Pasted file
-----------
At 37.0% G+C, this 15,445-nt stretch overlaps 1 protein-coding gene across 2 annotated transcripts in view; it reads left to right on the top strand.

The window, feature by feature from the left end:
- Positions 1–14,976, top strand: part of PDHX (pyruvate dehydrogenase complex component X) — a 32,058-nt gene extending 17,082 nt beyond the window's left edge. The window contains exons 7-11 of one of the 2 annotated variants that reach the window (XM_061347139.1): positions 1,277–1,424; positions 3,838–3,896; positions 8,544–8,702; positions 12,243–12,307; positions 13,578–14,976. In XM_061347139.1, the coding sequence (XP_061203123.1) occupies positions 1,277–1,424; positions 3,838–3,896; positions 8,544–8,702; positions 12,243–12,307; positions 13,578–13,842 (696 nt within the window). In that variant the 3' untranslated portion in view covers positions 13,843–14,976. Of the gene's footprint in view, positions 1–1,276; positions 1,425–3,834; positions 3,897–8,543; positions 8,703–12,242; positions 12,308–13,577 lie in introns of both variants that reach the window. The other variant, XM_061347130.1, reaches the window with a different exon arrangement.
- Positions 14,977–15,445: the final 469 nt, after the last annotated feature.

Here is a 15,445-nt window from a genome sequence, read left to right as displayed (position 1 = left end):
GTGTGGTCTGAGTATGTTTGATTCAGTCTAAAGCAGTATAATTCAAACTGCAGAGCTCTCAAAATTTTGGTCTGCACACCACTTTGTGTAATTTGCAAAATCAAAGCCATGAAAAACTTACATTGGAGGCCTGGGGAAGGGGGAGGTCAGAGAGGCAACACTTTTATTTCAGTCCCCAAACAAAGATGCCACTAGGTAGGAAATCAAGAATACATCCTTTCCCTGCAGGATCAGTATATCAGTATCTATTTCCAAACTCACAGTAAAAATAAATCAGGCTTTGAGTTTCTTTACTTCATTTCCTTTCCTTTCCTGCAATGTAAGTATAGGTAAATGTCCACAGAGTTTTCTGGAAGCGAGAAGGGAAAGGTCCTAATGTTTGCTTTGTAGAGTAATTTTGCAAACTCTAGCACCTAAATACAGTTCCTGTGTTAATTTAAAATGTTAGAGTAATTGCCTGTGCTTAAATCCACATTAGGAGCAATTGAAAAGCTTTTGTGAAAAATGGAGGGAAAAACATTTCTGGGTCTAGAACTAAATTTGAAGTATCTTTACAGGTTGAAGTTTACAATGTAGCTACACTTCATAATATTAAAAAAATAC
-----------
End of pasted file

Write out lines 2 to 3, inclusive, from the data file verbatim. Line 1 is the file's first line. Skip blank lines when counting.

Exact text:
The window, feature by feature from the left end:
- Positions 1–14,976, top strand: part of PDHX (pyruvate dehydrogenase complex component X) — a 32,058-nt gene extending 17,082 nt beyond the window's left edge. The window contains exons 7-11 of one of the 2 annotated variants that reach the window (XM_061347139.1): positions 1,277–1,424; positions 3,838–3,896; positions 8,544–8,702; positions 12,243–12,307; positions 13,578–14,976. In XM_061347139.1, the coding sequence (XP_061203123.1) occupies positions 1,277–1,424; positions 3,838–3,896; positions 8,544–8,702; positions 12,243–12,307; positions 13,578–13,842 (696 nt within the window). In that variant the 3' untranslated portion in view covers positions 13,843–14,976. Of the gene's footprint in view, positions 1–1,276; positions 1,425–3,834; positions 3,897–8,543; positions 8,703–12,242; positions 12,308–13,577 lie in introns of both variants that reach the window. The other variant, XM_061347130.1, reaches the window with a different exon arrangement.